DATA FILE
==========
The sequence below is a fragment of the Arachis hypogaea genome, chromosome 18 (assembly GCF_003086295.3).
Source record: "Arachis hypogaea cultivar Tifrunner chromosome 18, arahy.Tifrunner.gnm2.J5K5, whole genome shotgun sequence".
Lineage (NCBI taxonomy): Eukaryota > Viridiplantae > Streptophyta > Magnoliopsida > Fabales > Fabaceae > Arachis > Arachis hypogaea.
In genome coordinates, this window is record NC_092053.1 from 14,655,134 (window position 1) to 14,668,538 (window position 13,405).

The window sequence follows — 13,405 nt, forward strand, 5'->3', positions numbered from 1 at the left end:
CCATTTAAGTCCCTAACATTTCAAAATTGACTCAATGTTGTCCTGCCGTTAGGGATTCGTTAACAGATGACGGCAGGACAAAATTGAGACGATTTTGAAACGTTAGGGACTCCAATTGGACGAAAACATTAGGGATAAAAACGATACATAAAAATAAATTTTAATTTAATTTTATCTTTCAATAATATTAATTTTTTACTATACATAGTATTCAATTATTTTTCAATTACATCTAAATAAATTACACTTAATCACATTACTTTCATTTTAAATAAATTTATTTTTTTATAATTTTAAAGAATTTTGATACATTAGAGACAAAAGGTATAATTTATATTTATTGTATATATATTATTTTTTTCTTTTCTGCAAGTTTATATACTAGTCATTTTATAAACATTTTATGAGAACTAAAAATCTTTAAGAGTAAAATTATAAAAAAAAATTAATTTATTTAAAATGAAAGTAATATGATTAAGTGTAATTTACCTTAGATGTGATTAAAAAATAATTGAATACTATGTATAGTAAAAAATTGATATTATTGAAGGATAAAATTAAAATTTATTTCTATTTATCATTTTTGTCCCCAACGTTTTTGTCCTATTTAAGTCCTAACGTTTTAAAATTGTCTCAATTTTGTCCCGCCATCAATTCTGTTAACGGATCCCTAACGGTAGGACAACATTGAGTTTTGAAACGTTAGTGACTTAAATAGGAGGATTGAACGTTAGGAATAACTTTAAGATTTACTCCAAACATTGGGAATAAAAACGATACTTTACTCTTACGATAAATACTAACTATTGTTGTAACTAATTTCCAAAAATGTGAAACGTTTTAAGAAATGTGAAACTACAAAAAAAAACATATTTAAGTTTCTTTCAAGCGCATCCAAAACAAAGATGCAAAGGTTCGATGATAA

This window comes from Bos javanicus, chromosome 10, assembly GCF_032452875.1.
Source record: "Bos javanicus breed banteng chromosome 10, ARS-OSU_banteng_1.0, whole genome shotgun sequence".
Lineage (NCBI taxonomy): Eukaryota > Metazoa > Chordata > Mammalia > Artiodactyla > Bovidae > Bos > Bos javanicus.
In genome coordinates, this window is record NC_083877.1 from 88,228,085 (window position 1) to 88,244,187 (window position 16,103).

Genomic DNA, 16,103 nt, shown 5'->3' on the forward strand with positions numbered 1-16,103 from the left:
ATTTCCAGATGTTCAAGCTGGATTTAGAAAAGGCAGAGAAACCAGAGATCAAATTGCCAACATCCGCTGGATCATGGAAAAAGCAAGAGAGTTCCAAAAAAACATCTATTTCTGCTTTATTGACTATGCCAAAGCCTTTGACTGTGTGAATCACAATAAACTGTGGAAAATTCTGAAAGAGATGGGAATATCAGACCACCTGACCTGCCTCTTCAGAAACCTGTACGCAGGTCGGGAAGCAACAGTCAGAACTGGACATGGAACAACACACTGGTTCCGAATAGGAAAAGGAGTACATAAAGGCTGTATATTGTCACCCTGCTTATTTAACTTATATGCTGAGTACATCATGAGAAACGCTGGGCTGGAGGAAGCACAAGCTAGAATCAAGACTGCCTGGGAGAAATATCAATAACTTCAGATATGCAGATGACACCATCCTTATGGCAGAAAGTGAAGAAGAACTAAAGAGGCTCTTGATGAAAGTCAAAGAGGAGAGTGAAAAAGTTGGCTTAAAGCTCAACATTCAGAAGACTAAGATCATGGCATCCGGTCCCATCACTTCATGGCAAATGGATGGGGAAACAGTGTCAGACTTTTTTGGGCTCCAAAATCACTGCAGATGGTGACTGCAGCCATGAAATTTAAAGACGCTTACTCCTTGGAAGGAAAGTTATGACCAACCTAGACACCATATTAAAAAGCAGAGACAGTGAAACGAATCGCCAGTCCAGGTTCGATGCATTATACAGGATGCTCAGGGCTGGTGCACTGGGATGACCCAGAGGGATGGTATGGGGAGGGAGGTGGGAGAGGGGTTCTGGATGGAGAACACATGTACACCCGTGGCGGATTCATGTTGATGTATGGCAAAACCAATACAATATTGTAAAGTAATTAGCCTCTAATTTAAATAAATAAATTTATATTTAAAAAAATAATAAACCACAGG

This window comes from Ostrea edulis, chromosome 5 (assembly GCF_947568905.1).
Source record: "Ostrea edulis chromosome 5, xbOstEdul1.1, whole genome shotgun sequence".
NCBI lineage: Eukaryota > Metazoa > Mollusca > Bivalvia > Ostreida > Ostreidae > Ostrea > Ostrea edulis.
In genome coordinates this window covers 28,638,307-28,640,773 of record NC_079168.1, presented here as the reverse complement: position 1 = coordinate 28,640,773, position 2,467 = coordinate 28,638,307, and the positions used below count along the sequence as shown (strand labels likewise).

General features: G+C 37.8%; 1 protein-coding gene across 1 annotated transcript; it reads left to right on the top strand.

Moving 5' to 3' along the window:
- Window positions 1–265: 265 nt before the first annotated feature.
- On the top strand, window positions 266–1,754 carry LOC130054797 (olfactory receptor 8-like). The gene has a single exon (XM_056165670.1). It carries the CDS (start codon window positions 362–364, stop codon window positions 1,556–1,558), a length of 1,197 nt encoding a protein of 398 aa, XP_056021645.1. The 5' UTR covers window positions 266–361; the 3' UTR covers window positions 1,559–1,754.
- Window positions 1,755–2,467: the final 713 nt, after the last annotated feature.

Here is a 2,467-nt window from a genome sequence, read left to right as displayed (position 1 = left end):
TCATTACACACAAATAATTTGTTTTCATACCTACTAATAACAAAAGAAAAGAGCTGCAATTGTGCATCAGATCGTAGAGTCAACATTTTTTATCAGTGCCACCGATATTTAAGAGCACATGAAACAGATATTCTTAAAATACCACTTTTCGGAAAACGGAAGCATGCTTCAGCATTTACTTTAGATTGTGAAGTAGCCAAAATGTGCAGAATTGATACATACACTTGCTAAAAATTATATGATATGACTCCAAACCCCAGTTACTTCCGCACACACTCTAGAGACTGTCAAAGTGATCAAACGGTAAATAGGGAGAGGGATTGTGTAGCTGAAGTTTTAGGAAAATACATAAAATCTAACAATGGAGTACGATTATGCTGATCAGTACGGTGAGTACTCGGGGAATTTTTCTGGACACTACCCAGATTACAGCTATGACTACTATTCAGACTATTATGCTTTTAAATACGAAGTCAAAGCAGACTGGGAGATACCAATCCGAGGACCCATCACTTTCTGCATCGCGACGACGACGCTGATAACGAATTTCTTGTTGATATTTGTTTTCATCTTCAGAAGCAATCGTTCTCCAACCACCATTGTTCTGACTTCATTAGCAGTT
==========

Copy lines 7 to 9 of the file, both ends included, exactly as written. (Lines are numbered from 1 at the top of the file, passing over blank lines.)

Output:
This window comes from Bos javanicus, chromosome 10, assembly GCF_032452875.1.
Source record: "Bos javanicus breed banteng chromosome 10, ARS-OSU_banteng_1.0, whole genome shotgun sequence".
Lineage (NCBI taxonomy): Eukaryota > Metazoa > Chordata > Mammalia > Artiodactyla > Bovidae > Bos > Bos javanicus.